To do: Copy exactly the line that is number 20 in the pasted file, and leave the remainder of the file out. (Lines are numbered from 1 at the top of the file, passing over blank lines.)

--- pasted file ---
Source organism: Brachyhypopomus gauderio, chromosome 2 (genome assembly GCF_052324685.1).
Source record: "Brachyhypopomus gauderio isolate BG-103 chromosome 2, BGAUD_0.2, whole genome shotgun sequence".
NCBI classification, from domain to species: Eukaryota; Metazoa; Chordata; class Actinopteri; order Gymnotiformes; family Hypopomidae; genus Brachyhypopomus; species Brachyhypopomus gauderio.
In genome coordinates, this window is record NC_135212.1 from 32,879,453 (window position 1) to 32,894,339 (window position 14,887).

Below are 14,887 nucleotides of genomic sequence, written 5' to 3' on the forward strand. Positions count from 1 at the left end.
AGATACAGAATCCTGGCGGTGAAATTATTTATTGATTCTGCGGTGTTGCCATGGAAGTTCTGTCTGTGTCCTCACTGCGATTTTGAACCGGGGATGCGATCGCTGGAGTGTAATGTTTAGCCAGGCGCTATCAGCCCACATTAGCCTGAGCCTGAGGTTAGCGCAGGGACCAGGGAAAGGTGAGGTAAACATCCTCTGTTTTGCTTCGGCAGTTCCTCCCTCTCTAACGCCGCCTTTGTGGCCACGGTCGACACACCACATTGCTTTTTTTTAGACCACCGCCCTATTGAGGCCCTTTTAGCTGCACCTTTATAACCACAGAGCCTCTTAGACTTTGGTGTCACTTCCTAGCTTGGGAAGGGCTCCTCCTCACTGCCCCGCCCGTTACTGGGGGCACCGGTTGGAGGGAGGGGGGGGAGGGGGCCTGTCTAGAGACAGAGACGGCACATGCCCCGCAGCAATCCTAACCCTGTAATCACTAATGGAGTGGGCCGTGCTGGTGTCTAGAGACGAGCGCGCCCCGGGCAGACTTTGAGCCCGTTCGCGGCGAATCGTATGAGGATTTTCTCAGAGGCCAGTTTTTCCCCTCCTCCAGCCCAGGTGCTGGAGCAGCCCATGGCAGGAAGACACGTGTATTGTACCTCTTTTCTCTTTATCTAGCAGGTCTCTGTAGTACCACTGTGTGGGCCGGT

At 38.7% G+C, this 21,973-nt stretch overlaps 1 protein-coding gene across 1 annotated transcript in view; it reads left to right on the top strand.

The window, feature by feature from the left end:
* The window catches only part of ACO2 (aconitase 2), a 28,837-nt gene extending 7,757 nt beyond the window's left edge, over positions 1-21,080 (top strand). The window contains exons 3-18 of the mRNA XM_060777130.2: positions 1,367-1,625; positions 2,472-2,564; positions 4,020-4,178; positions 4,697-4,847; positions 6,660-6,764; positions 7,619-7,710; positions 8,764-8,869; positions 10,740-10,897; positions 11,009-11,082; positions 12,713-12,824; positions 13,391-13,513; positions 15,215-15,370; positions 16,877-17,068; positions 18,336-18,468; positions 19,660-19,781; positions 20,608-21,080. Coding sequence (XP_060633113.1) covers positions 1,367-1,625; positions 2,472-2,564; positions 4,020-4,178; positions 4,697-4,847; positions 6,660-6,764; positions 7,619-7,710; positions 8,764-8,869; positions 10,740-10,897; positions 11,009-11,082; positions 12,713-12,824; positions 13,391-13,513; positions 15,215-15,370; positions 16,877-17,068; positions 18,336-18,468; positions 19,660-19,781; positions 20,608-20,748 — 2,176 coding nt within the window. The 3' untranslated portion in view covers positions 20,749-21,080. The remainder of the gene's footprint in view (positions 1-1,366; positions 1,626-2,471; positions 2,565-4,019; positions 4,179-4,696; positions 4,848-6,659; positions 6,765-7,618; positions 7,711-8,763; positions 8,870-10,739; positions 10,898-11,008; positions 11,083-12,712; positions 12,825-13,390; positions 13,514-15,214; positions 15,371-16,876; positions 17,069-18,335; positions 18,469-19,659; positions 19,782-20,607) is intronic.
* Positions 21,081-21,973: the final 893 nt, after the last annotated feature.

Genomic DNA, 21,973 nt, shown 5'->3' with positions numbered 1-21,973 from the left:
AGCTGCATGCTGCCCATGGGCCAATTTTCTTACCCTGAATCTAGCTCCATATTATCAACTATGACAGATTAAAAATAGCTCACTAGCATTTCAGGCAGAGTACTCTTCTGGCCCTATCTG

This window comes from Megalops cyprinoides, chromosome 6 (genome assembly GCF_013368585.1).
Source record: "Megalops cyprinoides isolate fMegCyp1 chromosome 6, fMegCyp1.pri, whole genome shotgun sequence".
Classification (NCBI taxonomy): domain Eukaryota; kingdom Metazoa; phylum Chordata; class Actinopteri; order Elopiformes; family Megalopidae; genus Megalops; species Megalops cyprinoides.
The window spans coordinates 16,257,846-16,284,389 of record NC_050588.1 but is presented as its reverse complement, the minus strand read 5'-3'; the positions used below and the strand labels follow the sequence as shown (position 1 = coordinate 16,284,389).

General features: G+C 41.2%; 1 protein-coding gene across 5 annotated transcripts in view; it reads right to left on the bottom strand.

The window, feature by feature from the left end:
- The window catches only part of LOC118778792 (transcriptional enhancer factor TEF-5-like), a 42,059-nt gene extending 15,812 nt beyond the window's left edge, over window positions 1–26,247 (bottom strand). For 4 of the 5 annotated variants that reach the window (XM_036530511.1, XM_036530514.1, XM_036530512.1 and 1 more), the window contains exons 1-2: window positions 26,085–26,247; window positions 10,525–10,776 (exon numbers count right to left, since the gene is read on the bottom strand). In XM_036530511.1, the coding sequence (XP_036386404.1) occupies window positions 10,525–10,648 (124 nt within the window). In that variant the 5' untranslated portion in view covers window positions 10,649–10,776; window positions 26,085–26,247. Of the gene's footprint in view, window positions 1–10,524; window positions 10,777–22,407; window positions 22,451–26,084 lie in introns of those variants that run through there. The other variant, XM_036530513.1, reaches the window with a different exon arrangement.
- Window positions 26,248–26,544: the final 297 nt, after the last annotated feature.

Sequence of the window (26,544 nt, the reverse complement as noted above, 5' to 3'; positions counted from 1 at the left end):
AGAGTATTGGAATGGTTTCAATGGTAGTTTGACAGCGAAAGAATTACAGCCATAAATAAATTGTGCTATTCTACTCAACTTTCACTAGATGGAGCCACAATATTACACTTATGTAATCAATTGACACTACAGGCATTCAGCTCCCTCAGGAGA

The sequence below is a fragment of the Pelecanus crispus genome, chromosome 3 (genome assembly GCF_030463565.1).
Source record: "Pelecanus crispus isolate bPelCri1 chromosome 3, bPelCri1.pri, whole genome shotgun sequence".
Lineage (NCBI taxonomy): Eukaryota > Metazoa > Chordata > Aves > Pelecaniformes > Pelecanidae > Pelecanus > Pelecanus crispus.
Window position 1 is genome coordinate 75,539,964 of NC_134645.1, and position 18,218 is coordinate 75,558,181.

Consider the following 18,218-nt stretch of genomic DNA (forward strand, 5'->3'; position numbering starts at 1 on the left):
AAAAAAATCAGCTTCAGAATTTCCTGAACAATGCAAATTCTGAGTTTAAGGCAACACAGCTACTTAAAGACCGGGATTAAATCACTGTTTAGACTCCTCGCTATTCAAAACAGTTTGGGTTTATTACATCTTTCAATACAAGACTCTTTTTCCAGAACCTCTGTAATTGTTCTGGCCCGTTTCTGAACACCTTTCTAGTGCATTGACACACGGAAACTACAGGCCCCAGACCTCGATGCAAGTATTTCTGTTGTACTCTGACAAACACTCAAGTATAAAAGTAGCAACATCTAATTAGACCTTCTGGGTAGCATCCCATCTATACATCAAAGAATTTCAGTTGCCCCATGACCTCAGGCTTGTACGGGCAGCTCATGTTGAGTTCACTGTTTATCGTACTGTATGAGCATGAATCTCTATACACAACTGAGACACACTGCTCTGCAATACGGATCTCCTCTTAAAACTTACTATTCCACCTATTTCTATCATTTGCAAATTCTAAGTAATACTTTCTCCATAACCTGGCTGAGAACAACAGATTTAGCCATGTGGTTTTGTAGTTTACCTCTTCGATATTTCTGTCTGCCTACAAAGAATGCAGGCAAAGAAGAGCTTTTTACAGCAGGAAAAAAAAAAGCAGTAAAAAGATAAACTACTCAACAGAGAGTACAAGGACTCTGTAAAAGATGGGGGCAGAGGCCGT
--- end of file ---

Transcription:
- Window positions 26,248–26,544: the final 297 nt, after the last annotated feature.